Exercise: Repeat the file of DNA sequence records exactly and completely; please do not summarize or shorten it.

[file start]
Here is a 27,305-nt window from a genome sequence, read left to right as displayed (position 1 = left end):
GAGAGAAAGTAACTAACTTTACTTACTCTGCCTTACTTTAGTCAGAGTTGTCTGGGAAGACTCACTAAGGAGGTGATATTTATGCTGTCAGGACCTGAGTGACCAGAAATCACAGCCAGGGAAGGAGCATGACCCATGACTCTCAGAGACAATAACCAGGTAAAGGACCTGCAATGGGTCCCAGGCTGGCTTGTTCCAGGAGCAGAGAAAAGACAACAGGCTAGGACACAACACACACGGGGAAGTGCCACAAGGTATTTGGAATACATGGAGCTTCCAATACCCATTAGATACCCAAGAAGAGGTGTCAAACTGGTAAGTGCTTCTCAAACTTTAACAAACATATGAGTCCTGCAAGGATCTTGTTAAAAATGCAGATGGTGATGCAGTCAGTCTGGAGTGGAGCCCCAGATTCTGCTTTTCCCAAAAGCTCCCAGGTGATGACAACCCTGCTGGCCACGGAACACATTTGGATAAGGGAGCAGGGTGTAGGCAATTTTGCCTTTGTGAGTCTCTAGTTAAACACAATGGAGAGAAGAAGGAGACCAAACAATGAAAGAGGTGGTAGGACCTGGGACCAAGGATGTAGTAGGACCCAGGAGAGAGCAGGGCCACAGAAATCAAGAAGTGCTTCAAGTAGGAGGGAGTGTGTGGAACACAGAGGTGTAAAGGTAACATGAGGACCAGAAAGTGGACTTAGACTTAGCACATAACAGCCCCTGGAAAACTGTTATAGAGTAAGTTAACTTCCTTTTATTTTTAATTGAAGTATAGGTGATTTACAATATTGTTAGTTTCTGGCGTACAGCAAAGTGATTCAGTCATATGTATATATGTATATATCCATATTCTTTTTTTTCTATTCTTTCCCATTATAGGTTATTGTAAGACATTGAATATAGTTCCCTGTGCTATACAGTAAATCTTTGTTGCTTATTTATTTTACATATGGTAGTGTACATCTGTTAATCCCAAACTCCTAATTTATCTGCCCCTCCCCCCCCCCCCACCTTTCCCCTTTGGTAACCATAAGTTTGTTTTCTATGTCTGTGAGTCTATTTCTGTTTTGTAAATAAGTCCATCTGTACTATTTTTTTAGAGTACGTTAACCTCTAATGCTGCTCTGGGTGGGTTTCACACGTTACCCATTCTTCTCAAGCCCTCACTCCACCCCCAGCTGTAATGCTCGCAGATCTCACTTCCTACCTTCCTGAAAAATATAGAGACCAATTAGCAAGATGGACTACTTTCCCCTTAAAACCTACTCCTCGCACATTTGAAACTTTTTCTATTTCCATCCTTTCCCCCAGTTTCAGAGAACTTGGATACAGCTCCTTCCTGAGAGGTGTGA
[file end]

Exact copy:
Here is a 27,305-nt window from a genome sequence, read left to right as displayed (position 1 = left end):
GAGAGAAAGTAACTAACTTTACTTACTCTGCCTTACTTTAGTCAGAGTTGTCTGGGAAGACTCACTAAGGAGGTGATATTTATGCTGTCAGGACCTGAGTGACCAGAAATCACAGCCAGGGAAGGAGCATGACCCATGACTCTCAGAGACAATAACCAGGTAAAGGACCTGCAATGGGTCCCAGGCTGGCTTGTTCCAGGAGCAGAGAAAAGACAACAGGCTAGGACACAACACACACGGGGAAGTGCCACAAGGTATTTGGAATACATGGAGCTTCCAATACCCATTAGATACCCAAGAAGAGGTGTCAAACTGGTAAGTGCTTCTCAAACTTTAACAAACATATGAGTCCTGCAAGGATCTTGTTAAAAATGCAGATGGTGATGCAGTCAGTCTGGAGTGGAGCCCCAGATTCTGCTTTTCCCAAAAGCTCCCAGGTGATGACAACCCTGCTGGCCACGGAACACATTTGGATAAGGGAGCAGGGTGTAGGCAATTTTGCCTTTGTGAGTCTCTAGTTAAACACAATGGAGAGAAGAAGGAGACCAAACAATGAAAGAGGTGGTAGGACCTGGGACCAAGGATGTAGTAGGACCCAGGAGAGAGCAGGGCCACAGAAATCAAGAAGTGCTTCAAGTAGGAGGGAGTGTGTGGAACACAGAGGTGTAAAGGTAACATGAGGACCAGAAAGTGGACTTAGACTTAGCACATAACAGCCCCTGGAAAACTGTTATAGAGTAAGTTAACTTCCTTTTATTTTTAATTGAAGTATAGGTGATTTACAATATTGTTAGTTTCTGGCGTACAGCAAAGTGATTCAGTCATATGTATATATGTATATATCCATATTCTTTTTTTTCTATTCTTTCCCATTATAGGTTATTGTAAGACATTGAATATAGTTCCCTGTGCTATACAGTAAATCTTTGTTGCTTATTTATTTTACATATGGTAGTGTACATCTGTTAATCCCAAACTCCTAATTTATCTGCCCCTCCCCCCCCCCCCACCTTTCCCCTTTGGTAACCATAAGTTTGTTTTCTATGTCTGTGAGTCTATTTCTGTTTTGTAAATAAGTCCATCTGTACTATTTTTTTAGAGTACGTTAACCTCTAATGCTGCTCTGGGTGGGTTTCACACGTTACCCATTCTTCTCAAGCCCTCACTCCACCCCCAGCTGTAATGCTCGCAGATCTCACTTCCTACCTTCCTGAAAAATATAGAGACCAATTAGCAAGATGGACTACTTTCCCCTTAAAACCTACTCCTCGCACATTTGAAACTTTTTCTATTTCCATCCTTTCCCCCAGTTTCAGAGAACTTGGATACAGCTCCTTCCTGAGAGGTGTGA